Also, as gatekeepers, do they exclude any stories that don’t fit a preferred frame?

These are mysteries embedded between the lines of the abortion series in The Atlantic’s Notes section, as well as in other media venues publishing abortion stories.

If you want to share your abortion story with the public, spend time researching the site to help ensure your story will be presented with the respect and dignity it deserves. Also, consider sharing through the many grassroots venues listed on our website.

 

Karen Thurston is an elementary school teacher’s assistant in Georgia. She has shared her abortion experiences in several public venues, including elle.com, refinery29.com, thinkprogress.org, msnbc.com, and The Abortion Diary Podcast.

 

 

 

 

 

Let It Out! Abortion Stigma-Busting Video Competition

December 12, 2014

let it out green

Sponsored by the Abortion Care Network, 1 in 3 Campaign and the Abortion Conversation Project

WHAT: We welcome submissions to Let It Out: Abortion Stigma-Busting Video Competition. Stigma is a key strategy of anti-abortion extremists who want to shame everyone into silence about abortion. This year we have seen the consequences of this stigma—clinic closures, women who can’t find services, and right wing extremists in charge of women’s health. It is urgent that we create cultural pushback against those who would try to stigmatize us. So, we encourage you to “Let It Out”, be it about your own or a loved one’s abortion experience, outrage over current politics, or calling out those who would stigmatize us. Video is a great outlet for your passion!

WHO: Co-sponsored by the Abortion Care Network (ACN)  and the 1 in 3 Campaign, and the Abortion Conversation Project (ACP).  ACN creates communities of support around independent abortion care communities and engages in stigma reduction and resistance. Individual activists, writers, artists, and regular folks are part of this community of support. “1 in 3 women will have an abortion in her lifetime. These are our stories” is the 1 in 3 mission of using stories for stigma reduction. ACP offers seed grants to grassroots stigma-busting projects.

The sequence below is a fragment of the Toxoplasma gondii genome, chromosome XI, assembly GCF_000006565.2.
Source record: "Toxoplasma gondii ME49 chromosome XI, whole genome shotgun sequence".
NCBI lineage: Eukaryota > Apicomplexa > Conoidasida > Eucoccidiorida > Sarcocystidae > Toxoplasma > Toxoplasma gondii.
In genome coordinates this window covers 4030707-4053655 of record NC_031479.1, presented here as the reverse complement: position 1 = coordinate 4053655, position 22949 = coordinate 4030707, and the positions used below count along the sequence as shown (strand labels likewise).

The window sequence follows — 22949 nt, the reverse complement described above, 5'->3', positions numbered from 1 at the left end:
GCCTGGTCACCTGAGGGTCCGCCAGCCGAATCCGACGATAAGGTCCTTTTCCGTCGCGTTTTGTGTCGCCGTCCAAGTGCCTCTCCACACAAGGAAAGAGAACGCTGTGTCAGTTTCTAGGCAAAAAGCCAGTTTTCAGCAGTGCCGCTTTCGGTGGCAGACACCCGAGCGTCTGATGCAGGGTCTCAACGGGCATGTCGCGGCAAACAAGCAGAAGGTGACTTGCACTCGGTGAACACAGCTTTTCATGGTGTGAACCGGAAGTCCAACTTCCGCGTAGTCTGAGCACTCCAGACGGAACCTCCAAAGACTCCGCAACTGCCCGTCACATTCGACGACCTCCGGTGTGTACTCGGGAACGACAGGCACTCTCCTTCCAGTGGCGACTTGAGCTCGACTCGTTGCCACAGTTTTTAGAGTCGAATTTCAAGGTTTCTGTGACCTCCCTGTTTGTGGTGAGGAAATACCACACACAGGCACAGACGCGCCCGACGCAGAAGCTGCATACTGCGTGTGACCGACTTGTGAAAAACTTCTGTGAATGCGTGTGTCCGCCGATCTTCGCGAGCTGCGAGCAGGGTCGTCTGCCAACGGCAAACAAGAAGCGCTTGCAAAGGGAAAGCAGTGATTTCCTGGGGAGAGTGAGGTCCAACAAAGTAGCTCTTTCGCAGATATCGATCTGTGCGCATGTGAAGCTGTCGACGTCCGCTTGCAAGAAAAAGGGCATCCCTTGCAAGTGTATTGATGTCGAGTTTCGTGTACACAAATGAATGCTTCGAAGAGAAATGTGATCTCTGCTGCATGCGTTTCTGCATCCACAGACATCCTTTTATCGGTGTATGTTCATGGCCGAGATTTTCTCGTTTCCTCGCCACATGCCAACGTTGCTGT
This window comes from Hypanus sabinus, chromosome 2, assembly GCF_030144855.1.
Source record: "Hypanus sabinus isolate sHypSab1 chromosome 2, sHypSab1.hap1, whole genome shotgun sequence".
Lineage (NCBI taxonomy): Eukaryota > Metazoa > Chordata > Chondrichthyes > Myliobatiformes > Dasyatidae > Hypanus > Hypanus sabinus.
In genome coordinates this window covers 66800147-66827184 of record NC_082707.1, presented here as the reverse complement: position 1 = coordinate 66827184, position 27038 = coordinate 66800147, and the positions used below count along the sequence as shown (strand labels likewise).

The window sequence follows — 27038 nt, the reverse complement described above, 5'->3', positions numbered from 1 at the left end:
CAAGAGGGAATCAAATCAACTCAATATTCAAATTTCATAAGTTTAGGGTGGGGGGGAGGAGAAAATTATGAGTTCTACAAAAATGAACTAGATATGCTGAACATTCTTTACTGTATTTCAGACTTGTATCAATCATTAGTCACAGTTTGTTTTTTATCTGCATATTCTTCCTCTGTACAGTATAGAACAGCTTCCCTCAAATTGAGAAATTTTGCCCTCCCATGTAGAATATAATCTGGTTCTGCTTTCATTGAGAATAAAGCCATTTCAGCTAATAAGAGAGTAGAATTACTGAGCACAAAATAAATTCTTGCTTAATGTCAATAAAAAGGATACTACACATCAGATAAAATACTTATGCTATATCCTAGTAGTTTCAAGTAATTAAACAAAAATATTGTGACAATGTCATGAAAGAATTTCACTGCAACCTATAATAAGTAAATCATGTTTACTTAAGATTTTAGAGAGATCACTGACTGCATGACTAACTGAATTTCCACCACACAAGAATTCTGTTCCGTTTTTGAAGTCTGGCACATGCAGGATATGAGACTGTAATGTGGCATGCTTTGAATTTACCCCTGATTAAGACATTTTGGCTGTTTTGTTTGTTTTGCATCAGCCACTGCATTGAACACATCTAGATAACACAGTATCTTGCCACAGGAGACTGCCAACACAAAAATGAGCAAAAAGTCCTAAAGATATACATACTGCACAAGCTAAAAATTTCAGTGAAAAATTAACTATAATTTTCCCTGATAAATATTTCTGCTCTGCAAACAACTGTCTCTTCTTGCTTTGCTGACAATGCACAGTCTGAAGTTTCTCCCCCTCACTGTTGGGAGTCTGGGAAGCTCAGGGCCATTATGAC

HOW: Video submissions must be under three minutes and under 100 MB and may be humorous, satirical, activist, or about a first person experience. Very short videos using Vine or Instagram or other smart phone applications will also be eligible for entry. Registration form at this address: http://bit.ly/letitoutvideo or email us at Info@abortionconversation.com. The “How to Make an Abortion Video” webinar with last year’s winners Katie Gillum and Emily Letts is available to interested people at  http://abortioncarenetwork.org/resources/video-gallery/508-making-an-abortion-video

WOW: A nationally known filmmaker will judge the competition. Winning entries will be awarded a cash prize of $100 for each of three entrants, with matching donations to the Abortion Fund of your choice. (See www.fundabortionnow.org) There will also be three Honorable Mentions awarded without a cash prize. Qualifying videos will be displayed by any of the sponsoring organizations and in other reproductive rights and justice venues, at the discretion of the Abortion Care Network. The Judge’s Choice and Honorable Mention entries will be shown at the Abortion Care Network’s Annual Conference and other related meetings.